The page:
Crazyhorseladycx has a small spread in New Mexico. She loves her surroundings, and when she isn't busy doing many farm tasks she is also a compulsive writer.
Facing many challenges, the harshest are her health battles, which are considerable. But, there's something special that drives her on. It's called horsepower!
She has a number of mustangs, her delight in life. In this article, crazyhorseladycx explains how their love for her and hers for them becomes her therapy.
Horse sense and sensibilities
It’s been known fer a long time that horse’s ’re great therapy fer folks with disabilities, be it physical, mental, or both. I also believe they’re wonderful fer helpin’ mend broken hearts. An extraordinary peace envelopes me when I’m in the company of my equine friends.
I’ve been privileged to have many in my life time, some mine, some that belonged to others ‘n here fer trainin’. They’ve taught me more ‘bout compassion ‘n listenin’ than any teacher or other life experiences.
A gentle nature, a knowin’ kind eye, they can tell when all’s not right. They seem to know what I need, when the human’s in my life walked away. They’ve been a shoulder to cry on, intense listeners as one pours out their pain.
My First Wild Mustang
That bay colt was skinny, all the hair gone off one side of his face. He was proud as a yearlin’ ‘n had no diff’culties bossin’ the other yearlin’s in the pen at the auction. I got into a biddin’ war with another fella, but finally managed to get him adopted.
It was knotted ‘n chokin’ him, my worst fear come true. Mind’ja, he was wilder’n a march hare. All he wanted to do was bite, buck ‘n kick. Even after bein’ in captivity fer nearly 6 months, he wanted nothin’ more’n to be free of humans…
I found out the skinniness ‘n the missin’ hair – his system was so o’erloaded with parasites. I could see ‘em writhin’ ‘round in the horse apples he’d littered the trailer with. We had to unload him into a chute ‘n cut the knotted lead rope off, he fought us the whole time.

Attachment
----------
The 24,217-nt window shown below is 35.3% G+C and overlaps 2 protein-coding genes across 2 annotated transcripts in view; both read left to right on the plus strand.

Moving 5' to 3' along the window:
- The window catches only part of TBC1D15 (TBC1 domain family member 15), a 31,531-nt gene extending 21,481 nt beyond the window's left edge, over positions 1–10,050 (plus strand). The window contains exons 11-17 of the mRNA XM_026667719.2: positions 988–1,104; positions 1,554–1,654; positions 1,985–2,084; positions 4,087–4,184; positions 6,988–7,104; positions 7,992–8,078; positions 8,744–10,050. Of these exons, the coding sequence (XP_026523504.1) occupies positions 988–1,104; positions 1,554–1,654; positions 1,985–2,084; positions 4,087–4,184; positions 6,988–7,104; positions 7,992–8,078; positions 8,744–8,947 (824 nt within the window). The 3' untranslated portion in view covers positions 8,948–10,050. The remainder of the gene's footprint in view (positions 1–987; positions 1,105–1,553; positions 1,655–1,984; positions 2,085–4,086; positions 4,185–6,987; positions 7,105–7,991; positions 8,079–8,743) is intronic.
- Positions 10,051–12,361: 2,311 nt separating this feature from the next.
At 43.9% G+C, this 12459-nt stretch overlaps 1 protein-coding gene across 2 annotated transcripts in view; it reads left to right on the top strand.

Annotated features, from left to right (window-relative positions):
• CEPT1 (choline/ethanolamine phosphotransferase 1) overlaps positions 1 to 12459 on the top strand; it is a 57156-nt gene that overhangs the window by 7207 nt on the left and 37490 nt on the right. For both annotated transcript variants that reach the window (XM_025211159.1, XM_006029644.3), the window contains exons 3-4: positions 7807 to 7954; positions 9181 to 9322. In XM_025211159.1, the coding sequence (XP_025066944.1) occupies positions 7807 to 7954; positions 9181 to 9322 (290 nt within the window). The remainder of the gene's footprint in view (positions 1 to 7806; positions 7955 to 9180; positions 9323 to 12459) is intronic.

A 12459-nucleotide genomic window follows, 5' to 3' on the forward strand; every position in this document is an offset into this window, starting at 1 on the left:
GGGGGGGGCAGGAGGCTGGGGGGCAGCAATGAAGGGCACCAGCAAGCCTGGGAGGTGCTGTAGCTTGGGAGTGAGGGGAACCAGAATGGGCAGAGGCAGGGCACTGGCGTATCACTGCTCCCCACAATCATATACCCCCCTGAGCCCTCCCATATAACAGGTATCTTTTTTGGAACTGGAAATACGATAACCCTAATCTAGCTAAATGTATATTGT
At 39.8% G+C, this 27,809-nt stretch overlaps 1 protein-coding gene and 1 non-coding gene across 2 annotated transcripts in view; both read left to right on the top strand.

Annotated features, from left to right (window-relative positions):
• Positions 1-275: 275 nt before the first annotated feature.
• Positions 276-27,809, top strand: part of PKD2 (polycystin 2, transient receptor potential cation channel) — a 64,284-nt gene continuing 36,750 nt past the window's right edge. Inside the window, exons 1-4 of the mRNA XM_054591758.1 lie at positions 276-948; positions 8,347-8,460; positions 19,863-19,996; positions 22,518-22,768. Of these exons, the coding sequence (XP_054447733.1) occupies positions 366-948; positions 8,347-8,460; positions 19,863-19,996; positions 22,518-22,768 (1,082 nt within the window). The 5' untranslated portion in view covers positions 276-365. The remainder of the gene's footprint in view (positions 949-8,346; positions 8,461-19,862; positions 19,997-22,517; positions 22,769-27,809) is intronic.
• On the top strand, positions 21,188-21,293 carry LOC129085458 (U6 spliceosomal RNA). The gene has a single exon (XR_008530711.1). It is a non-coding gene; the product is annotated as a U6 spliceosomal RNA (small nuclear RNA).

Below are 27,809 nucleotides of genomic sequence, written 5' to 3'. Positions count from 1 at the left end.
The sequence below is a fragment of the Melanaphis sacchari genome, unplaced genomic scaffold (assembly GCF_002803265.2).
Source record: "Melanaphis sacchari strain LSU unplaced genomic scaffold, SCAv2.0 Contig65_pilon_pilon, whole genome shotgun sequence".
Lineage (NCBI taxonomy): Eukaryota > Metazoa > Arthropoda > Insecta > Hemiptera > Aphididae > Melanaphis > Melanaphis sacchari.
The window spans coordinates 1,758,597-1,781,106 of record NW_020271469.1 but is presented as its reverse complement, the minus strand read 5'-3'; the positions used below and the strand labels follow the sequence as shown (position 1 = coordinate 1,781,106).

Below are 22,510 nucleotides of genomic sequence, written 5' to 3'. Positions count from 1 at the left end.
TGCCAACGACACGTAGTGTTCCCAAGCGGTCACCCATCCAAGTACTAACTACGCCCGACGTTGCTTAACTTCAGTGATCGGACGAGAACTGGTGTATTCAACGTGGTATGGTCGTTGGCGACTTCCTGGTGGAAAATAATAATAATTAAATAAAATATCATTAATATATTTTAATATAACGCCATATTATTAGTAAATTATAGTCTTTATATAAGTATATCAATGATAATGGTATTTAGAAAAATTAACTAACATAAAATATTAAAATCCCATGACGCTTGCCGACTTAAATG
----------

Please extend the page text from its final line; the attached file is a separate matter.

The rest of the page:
It took a year to get a hand actually on him. In the meantime, he was a destructive li'l fella, tearin’ up corrals ‘n when he t’weren’t doin’ that, he was jumpin’ ‘em – all five feet in height. But he had so much character ‘n horsonality that I jest couldn’t resist him.
Once I got a hand on him, it was sheer magic. I’d work him in the roundpen ‘n when done, he’d dance ‘bout all excited as he knew a good brushin’ was comin’. He loved to roll tires ‘cross the pasture, but his favorite thingy seemed to be wearin’ my hat. He’d actually pout if’n I told him no. Jake also liked to play tag ‘n’d fetch a horse ball, jest like a retrievin’ pup – all swelled up with pride as he’d bring it back ‘n drop it at my feet. Nervously dancin’ in place, anxious fer me to throw it back ‘cross the pasture.
He was, I reckon, what folkd’s call a “one-person horse”. While he played with me ‘n would lead with neck arched ‘n a proud prance, he’d pin his ears ‘n charge e’ery one on the place.
Loss, determination and love
The other horses in the herd still called to me daily. Momma swore they missed me while I wasn’t able to be out with ‘em. I missed ‘em more. My heart ached ‘n I worried daily ‘bout the others constantly. Fer a long while it was rare I could make it out to the pasture, to see the herd. That’s what kept me fightin’. My sheer determination not to let another one down.
They warm my heart ‘n comfort my ravaged soul like no other. I’m blessed to have ‘em in my life.
It's still hard fer me to speak of Jake ... I still look fer him in the pasture. My funny boy who loved to play.